Technically, provision for energy efficiency, and the building code, it is still nominally there, in Section 1603 of the draft bill, on page 199 for those of you following along at home. However, it looks nothing like the versions in Waxman-Markey and prior senate versions. In the Kerry-Lieberman version, states are allocated between 2.5% and 1% of all green house gas emission allowances. Of that allocation, .5% must go to Indian Tribes. With the remainder, the states may use for a variety of programs, including energy efficiency, renewable energy and transportation. Specifically:

1) Energy efficiency purposes, including implementation of programs related to—
(A) building codes that improve energy efficiency;
(B) energy-efficient manufactured homes;
(C) building energy performance labeling;
(D) low-income community energy efficiency improvements; and
(E) energy efficiency retrofits of existing buildings.

(2) Renewable energy purposes, including—
(A) deployment of technologies to generate electricity from renewable energy sources; and
(B) deployment of facilities or equipment, such as solar panels, to generate electricity or thermal energy from renewable energy resources in and on buildings in an urban environment.

(3) Cost-effective energy efficiency programs for end-use consumers of electricity, natural gas, home heating oil, or propane, including, if appropriate, programs or mechanisms administered by local governments and entities other than the State.

(4) Enabling the development of a Smart Grid (as described in section 1301 of the Energy Independence and Security Act of 2007 (42 U.S.C.14 17381)) for State, local government, and other public buildings and facilities, including integration of renewable energy resources and distributed generation, demand response, demand-side management,and systems analysis.

(5) Providing the non-Federal share of support for surface transportation capital projects under—
(A) sections 5307, 5308, 5309, 5310, 5311 and 5319 of title 49, United States Code; and
(B) sections 142, 146, and 149 of title 23, United States Code; except that not more than percent of allowances distributed to each State pursuant to this section shall be used for the purposes described in this paragraph.

The distribution among the states will be based on a complex formula:

(A) 1⁄3 of the allowances shall be divided equally among the States.
(B) 1⁄3 of the allowances shall be distributed ratably among the States based on the
population of each State, as contained in the most recent reliable census data available from the Bureau of the Census of the Department of Commerce, for all States at the time the Administrator calculates the formula for distribution.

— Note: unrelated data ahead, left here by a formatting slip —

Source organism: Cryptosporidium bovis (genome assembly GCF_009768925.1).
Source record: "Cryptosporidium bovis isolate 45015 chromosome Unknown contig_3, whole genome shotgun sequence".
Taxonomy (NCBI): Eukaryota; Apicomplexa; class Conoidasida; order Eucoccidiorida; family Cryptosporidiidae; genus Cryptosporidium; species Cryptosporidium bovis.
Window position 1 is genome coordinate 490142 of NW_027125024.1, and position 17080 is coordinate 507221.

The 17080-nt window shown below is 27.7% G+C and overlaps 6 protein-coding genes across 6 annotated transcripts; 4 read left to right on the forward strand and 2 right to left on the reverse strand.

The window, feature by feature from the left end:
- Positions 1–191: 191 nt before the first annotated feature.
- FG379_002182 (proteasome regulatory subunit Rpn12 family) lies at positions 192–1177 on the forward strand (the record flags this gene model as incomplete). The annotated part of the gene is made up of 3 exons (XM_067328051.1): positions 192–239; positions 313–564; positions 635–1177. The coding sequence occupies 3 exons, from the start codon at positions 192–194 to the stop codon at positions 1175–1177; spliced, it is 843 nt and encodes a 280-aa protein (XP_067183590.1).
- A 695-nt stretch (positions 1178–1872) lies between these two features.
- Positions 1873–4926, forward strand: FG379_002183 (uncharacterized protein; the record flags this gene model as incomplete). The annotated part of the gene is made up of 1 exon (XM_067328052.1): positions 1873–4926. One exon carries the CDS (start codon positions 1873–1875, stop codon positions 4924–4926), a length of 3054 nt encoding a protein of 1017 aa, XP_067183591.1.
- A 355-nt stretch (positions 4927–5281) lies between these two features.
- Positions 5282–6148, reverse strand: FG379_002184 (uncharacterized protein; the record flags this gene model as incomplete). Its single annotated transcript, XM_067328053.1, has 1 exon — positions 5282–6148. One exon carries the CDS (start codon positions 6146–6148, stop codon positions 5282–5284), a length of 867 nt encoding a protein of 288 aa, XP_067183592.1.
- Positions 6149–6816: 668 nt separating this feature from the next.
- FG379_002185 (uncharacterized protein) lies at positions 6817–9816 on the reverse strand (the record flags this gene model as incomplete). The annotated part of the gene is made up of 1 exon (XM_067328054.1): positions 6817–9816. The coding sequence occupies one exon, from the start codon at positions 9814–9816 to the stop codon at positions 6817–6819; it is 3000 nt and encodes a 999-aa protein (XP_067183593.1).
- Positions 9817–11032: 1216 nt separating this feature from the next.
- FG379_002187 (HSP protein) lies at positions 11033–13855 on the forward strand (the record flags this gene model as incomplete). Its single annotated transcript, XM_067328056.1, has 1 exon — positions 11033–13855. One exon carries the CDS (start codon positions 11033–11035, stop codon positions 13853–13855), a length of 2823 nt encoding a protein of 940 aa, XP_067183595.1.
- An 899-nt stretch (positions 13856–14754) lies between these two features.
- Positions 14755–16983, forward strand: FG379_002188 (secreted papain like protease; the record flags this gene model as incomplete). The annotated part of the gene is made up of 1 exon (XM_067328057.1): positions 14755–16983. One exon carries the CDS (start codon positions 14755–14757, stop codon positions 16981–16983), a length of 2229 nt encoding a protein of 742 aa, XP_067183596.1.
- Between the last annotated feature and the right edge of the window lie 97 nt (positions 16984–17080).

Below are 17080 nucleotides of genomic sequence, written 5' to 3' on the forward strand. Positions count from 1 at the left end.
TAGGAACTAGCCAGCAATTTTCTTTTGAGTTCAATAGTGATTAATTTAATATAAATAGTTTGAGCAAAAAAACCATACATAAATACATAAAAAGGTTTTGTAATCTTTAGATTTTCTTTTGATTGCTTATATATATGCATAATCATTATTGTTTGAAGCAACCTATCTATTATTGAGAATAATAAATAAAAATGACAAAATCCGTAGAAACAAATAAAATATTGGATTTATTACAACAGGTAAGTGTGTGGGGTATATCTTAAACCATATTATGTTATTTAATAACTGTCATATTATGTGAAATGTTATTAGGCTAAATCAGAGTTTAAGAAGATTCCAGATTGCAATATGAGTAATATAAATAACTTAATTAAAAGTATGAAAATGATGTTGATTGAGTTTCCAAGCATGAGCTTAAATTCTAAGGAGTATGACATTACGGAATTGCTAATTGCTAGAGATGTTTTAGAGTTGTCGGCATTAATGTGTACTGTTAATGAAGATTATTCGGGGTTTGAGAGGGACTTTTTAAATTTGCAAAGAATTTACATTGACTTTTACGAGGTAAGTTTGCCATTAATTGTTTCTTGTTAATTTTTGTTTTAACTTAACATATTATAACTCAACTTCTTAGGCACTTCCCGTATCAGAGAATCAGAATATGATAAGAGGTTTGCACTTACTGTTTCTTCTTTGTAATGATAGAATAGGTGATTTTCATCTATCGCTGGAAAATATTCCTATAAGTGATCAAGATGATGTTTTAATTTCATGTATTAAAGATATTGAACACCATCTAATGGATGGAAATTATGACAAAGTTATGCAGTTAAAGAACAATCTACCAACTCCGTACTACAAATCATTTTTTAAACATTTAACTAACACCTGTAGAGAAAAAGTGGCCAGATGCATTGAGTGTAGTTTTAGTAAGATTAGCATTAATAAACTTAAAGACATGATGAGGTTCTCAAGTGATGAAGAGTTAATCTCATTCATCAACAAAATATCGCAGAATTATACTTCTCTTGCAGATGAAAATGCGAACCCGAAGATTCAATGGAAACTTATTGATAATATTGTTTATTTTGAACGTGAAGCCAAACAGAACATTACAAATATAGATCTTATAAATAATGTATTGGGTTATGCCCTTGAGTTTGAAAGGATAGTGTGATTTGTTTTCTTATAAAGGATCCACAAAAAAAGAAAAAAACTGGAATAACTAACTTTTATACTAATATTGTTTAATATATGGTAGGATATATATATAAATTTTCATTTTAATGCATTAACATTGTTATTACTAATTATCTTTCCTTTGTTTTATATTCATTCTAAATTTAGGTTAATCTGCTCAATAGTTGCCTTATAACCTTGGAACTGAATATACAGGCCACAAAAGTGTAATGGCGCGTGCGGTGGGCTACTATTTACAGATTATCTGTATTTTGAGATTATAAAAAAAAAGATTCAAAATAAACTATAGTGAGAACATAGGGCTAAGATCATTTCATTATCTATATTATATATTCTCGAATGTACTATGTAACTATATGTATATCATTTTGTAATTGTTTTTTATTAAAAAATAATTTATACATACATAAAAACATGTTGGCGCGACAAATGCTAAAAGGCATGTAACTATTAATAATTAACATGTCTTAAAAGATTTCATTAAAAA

(C) 1⁄3 of the allowances shall be distributed ratably among the States on the basis of
the energy consumption of each State, as contained in the most recent State Energy Data
Report available from the Energy Information Administration (or such alternative reliable
source as the Administrator may designate).

Essentially, Kerry Lieberman took the best, easiest and cheapest means of reducing greenhouse gas emissions—through energy efficiency—and gave them the very short end of the stick, meanwhile allocating the vast majority of federal resources to cap and trade. Is this a good compromise?

Little Energy Bill Likely To Include Energy Efficiency Code

Kerry and Lieberman are due to unveil their long awaited--and until Lindsay Graham's recent exit, nominally bipartisan--cap-and-trade bill this week.  But in a less heralded move, Harry Reid indicated that he could do a smaller energy bill which would likely include national energy efficiency codes.  According to EENews (subscription required):

The "smaller" proposal Reid referred to centers around legislation (S. 1462) the Senate Energy and Natural Resources Committee approved last June. The bill, which won the votes of four Republicans, would impose a national renewable electricity standard, overhaul federal financing for "clean energy" projects, establish a suite of efficiency measures, mandate new federal electricity-transmission siting power and allow wider oil and gas leasing in the eastern Gulf of Mexico.

So, even if cap-and-trade fails, this year may be a big one for federalizing green  building regulations. 

In The Department Of Doublespeak Department--We Cannot Deal With The Environment Because We Have An Environmental Problem

I don't often post twice in one day, but this came across my desk and I simply had to comment.